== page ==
“Mental health apps offer a head start on recovery” – Irish Times, 18/01/18

Here is a piece by Sylvia Thompson on a recent First Fortnight panel discussion I took part in on apps in mental health.

Dr Séamus Mac Suibhne, psychiatrist and member of the Health Service Executive research technology team says that while the task of vetting all apps for their clinical usefulness is virtually impossible, it would be helpful if the Cochrane Collaboration [a global independent network of researchers] had a specific e-health element so it could partner with internet companies to give a meaningful rubber stamp to specific mental health apps.

“There is potential for the use of mental health apps to engage people with diagnosed conditions – particularly younger patients who might stop going to their outpatients appointments,” says Dr Mac Suibhne. However, he cautions their use as a replacement to therapy. “A lot of apps claim to use a psychotherapeutic approach but psychotherapy is about a human encounter and an app can’t replace that,” he says.

Here are some other posts from this blog on these issues:

Here is a post on mental health apps and the military.

Here is a general piece on evidence, clinical credibilty and mental health apps.

Here is my rather sceptical take on a Financial Times piece on smartphones and healthcare.

Here is a piece on the dangers (and dynamics) of hype in health care tech

Here is a post on a paper on the quality of smartphone apps for panic disorder.

Quality of Smartphone Apps Related to Panic Disorder

More discoveries from Planet Embase:

Quality of smartphone apps related to panic: smartphone apps have a growing role in health care. This study assessed the quality of English-language apps for panic disorder (PD) and compared paid and free apps. Keywords related to PD were entered into the Google Play Store search engine. Apps were assessed using the following quality indicators: accountability, interactivity, self-help score (the potential of smartphone apps to help users in daily life), and evidence-based content quality. The Brief DISCERN score and the criteria of the “Health on the Net” label were also used as content quality indicators as well as the number of downloads. Of 247 apps identified, 52 met all inclusion criteria. The content quality and self-help scores of these PD apps were poor. None of the assessed indicators were associated with payment status or number of downloads. Multiple linear regressions showed that the Brief DISCERN score significantly predicted the content quality and self-help scores. Poor content quality and self-help scores of PD smartphone apps highlight the gap between their technological potential and the overall quality of available products.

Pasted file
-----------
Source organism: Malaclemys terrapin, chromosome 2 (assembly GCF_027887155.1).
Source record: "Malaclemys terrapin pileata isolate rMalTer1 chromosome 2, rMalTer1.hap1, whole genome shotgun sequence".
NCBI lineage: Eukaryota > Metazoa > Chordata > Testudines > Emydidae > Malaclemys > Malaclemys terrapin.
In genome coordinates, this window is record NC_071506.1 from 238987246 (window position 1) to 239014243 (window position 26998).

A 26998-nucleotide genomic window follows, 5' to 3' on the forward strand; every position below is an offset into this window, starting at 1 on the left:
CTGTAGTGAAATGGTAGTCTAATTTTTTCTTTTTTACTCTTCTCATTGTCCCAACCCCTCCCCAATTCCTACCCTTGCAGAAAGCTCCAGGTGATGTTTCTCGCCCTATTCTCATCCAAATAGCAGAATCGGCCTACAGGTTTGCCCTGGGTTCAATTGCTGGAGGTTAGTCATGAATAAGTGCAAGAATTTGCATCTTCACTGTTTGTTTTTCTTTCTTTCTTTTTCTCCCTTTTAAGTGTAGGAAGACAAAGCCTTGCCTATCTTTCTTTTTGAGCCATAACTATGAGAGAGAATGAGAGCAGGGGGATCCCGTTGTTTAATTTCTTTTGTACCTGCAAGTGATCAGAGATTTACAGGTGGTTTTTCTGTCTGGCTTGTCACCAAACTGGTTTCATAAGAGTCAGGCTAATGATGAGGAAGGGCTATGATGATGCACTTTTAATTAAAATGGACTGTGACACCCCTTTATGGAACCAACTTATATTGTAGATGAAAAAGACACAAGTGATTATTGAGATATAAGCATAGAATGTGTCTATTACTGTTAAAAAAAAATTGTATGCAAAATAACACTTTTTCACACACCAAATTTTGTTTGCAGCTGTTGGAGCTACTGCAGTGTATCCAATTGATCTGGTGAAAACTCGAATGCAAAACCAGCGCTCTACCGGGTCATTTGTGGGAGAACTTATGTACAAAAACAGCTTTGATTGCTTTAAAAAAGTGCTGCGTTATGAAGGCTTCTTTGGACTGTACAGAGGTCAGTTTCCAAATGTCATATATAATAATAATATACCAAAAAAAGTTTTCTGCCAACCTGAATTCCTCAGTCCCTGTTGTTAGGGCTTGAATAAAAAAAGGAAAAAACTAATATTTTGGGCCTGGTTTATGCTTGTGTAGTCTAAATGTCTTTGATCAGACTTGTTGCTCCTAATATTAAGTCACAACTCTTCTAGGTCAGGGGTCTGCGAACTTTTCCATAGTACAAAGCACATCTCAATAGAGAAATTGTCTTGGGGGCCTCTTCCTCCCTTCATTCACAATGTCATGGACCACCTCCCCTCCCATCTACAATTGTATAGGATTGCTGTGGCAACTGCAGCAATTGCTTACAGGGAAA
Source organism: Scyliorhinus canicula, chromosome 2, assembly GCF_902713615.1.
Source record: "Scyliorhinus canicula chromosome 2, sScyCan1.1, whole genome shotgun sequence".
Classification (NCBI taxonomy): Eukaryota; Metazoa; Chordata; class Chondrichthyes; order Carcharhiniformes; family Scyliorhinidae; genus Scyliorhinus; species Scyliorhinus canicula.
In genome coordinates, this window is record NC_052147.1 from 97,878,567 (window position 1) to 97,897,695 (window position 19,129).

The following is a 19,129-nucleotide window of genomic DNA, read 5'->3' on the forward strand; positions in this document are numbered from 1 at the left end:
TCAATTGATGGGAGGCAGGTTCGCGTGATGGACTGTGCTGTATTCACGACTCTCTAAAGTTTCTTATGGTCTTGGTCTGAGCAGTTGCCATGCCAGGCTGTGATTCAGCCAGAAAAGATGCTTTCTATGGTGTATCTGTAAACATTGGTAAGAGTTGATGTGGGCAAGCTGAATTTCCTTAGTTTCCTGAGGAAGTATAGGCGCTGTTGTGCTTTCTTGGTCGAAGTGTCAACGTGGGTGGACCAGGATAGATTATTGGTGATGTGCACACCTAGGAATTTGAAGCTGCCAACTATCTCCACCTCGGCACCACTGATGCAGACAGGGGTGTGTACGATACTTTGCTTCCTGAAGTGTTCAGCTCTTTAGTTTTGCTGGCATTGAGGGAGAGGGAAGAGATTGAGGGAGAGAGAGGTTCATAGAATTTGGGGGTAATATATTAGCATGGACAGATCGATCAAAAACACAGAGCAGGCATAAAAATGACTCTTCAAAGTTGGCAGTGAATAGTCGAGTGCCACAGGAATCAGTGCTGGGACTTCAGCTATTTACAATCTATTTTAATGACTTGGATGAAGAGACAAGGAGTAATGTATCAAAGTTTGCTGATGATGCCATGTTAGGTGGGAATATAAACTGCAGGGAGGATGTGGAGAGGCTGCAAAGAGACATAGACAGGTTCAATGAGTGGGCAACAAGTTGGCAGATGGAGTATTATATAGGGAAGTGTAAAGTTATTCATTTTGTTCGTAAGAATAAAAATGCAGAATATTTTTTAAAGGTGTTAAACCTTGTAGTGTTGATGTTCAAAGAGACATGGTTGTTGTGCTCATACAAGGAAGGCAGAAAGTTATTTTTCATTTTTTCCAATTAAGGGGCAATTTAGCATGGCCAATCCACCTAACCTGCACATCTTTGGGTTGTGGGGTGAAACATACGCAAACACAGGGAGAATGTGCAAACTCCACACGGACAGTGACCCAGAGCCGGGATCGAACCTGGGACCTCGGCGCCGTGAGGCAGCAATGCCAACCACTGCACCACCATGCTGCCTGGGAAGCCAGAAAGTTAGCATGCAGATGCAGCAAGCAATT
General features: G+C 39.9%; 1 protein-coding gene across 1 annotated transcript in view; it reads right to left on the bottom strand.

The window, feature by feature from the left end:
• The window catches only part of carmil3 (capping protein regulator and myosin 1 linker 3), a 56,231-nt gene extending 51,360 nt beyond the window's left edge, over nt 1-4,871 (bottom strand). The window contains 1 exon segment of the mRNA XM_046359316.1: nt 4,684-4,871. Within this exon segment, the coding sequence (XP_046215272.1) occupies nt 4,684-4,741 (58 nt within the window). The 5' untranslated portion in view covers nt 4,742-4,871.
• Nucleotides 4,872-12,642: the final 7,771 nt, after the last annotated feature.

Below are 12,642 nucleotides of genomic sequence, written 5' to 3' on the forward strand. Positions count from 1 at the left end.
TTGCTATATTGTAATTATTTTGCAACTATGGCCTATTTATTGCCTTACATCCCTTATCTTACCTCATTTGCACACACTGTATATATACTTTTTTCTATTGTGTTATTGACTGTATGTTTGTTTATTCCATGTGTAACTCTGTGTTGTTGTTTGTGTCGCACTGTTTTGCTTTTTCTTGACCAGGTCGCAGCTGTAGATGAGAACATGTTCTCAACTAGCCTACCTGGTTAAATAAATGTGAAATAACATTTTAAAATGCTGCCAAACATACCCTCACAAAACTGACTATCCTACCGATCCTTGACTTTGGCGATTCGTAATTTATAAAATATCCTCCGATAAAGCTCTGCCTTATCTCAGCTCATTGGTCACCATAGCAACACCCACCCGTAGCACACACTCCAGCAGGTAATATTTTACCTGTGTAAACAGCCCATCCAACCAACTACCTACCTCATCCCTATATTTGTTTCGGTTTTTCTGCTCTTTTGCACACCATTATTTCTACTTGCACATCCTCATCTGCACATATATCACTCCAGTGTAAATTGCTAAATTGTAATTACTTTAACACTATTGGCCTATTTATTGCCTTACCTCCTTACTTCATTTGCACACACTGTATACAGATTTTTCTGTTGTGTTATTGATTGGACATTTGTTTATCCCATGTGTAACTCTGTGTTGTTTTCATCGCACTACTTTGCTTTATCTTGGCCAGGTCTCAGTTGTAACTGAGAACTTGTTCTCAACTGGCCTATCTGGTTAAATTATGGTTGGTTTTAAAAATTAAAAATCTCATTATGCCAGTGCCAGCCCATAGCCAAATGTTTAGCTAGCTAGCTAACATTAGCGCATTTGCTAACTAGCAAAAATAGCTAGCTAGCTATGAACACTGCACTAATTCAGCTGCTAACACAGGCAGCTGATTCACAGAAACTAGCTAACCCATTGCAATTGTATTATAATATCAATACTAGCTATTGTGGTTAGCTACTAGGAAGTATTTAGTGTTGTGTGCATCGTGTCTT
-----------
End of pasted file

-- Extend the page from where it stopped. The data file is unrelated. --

In this case, the full paper is available here . From the introduction:


A number of recent studies have assessed the quality of medically oriented apps in various fields, such as smoking cessation, weight management, sleep, cancer, and diabetes (1436). While acknowledging the potential opportunity offered by apps-related technologies, these studies concluded that the apps available from different stores, with few exceptions, were of overall poor quality. A gap was furthermore found between the considerable number of apps related to medical conditions available in stores and the low number of peer-reviewed papers about them (37). In particular, despite their potential to improve health care, mental health apps currently available in stores lack scientific evidence about their efficacy (38). With few exceptions (3941), preliminary findings reported for health apps were similar to previous findings on the poor quality of health information websites (4246).

Unsurprisingly then, the authors find that the quality of apps “for” Panic Disorder is …. poor.

 Despite expectations about the potential of PD apps to improve treatments (51, 52), the apps available to users from stores to date need to be improved and to include more patterns of evidence-based information, more interactive assessments, such as ecological momentary assessments (67), and more self-help options.

Crowds aren’t always wise:

Factors related to the community success of a given app, such as the number of downloads and whether the app was recommended, as well as factors linked to the economic model, such as payment status or a link to paid content, were not associated with content quality or self-help scores. This is somewhat surprising, particularly in regard to the number of downloads. One might expect better quality for the most downloaded apps. The results are possibly limited by the assessments of apps found only on the Google Play Store as well as by the small number of apps with a high amount of downloads (only three apps with more than 5000 downloads).